There are various ways that disputed parentage can be brought to light. However, disputes of this nature are normally highlighted when the Child Maintenance Service (CMS) contacts a parent to ask for maintenance payments. In this post, we discuss the meaning and the process of disputing parentage so that you can understand the varying courses the dispute can result in, including the possible need for a declaration of non parentage and how best to navigate the process with CMS.
What does disputed parentage mean?
Disputing parentage occurs when an assumed parent denies that they’re the parent of a child. When the CMS contacts an alleged parent regarding an application or case and the alleged parent denies parentage, there are numerous ways for the CMS to determine whether the disputing parent is or isn’t the child’s parent in question. It’s also important to remember that parentage can be disputed at any time throughout the case or application. However, if you dispute parentage and are found to be the parent following an investigation from the CMS, you could have to pay out large amounts of arrears.
Disputing parentage prior to calculation of child maintenance payments
Prior to calculating the relevant child maintenance payments, the CMS will ask the assumed parent if they accept parentage of the child in question. If the possible parent denies parentage, the CMS will ask for evidence to try and support the claim of non-parentage. They’ll also ask the parent with care to provide evidence to prove the parentage and inform them of the assumed parent’s denial of parentage.
Disputing parentage post calculation of child maintenance payments
You’re able to dispute parentage at any time during the CMS application and claims process. However, if disputing parentage occurs after child maintenance payments have been calculated, you’ll have to make the payments until a conclusion has been reached that you are not the child’s parent.
Evidence required when disputing parentage
When it comes to disputed parentage, the evidence submitted to support parentage or non parentage is essential to aid the conclusion from the CMS. The evidence can include:
- DNA test results from an independent test provider
- A declaration of non-parentage
A declaration of non-parentage is a court declaration that legally states that you’re not the child’s parent and is a clear piece of conclusive evidence when disputing parentage with the CMS.
Usually, if the evidence is conclusive and the CMS acknowledge you’re not the parent, they will refund the payments made since the date you disputed parentage with them. However, if the evidence is inconclusive, they’ll continue to believe you’re the parent, and payments will need to be made.
The CMS process for resolving disputed parentage
There are three ways the CMS resolves claims of disputed parentage:
- Presumed parentage
The CMS can presume parentage if they have no reason to doubt that you’re the parent for reasons such as:
If the presumed parent is thought to be the father:
– Your name is on the child’s birth certificate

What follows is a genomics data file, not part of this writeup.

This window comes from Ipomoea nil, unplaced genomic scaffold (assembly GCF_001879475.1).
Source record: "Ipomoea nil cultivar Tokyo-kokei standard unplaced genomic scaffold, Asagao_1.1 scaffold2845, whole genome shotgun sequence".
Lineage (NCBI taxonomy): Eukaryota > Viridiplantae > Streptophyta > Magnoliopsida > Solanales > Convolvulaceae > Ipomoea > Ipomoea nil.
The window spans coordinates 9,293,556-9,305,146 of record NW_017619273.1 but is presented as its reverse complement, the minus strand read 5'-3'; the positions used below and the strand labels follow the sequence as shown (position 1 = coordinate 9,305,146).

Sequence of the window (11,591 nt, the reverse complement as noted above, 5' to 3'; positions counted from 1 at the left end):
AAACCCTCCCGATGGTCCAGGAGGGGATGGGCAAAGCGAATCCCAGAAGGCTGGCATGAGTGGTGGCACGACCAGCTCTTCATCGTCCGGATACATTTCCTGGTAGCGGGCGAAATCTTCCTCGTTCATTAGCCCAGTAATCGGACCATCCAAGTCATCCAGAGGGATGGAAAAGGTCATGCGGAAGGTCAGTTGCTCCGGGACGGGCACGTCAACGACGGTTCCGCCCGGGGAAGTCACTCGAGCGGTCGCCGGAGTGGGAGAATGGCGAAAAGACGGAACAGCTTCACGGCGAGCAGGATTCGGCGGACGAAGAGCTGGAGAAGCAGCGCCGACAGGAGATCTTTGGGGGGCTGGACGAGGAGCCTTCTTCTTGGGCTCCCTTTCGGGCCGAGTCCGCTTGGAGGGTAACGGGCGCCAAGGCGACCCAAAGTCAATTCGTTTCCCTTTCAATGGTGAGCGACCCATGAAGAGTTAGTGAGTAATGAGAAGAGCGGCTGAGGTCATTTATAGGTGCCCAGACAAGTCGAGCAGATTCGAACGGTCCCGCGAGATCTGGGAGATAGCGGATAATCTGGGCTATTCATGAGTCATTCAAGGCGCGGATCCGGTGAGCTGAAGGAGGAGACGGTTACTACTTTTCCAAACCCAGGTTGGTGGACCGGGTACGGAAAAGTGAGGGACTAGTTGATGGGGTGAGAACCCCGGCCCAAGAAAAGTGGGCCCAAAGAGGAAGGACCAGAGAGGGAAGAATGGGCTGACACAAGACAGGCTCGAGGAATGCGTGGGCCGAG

– You were married to the child’s mother between conception and birth (if the child hasn’t since been adopted)
For parents presumed to be the father or mother:
– Refusing to take a DNA test
– You’ve taken a DNA test that proves you’re the parent
– You’re named as the parent where a surrogate mother has birthed the child via a court order
– You’re presumed by law to be the parent of a child born via a fertility treatment
– You’ve been declared as the parent by a court via a declaration of parentage (if the child hasn’t since been adopted)
– You’ve been judged as the child’s parent by a court in a case, even if the case isn’t centred around parentage
- DNA testing
A DNA test can be arranged to confirm parentage, with the parent in care and the alleged parent both required to take a test. However, the parent disputing parentage is responsible for funding the test. Should the test come back as negative, a reimbursement will be made for the cost of the test.
- Court referral
Some parentage disputes are more complex than others. For example, should a child be born as a result of fertility treatment, the use of a DNA test may not be the best process to determine parentage. In circumstances such as these, the CMS may require a decision from the court.
Can I appeal the CMS child maintenance calculation?
If it’s been presumed or confirmed that you are the parent of the child in question, an appeal can be made regarding the calculation of child maintenance if you feel this is incorrect. This can be done through disputing parentage if the CMS has presumed parentage. However, substantial evidence must be provided to challenge this.
Both parents should be aware via the information provided by the CMS how the child maintenance has been calculated. However, if you think this is inaccurate or have any further supporting evidence that would affect the calculation, then you can ask the CMS to revise the amount. For a mandatory reconsideration to be carried out, this needs to be done within one month of receiving the letter from the CMS outlining how the maintenance has been calculated.
Navigating the complex process of disputed parentage can be confusing and frustrating, especially if you require evidence via a DNA Test or a declaration of non parentage. Our family law team at Newtons Solicitors is experienced in parentage disputes and can support you through the legalities of disputing parentage. Please contact us should you require our expertise.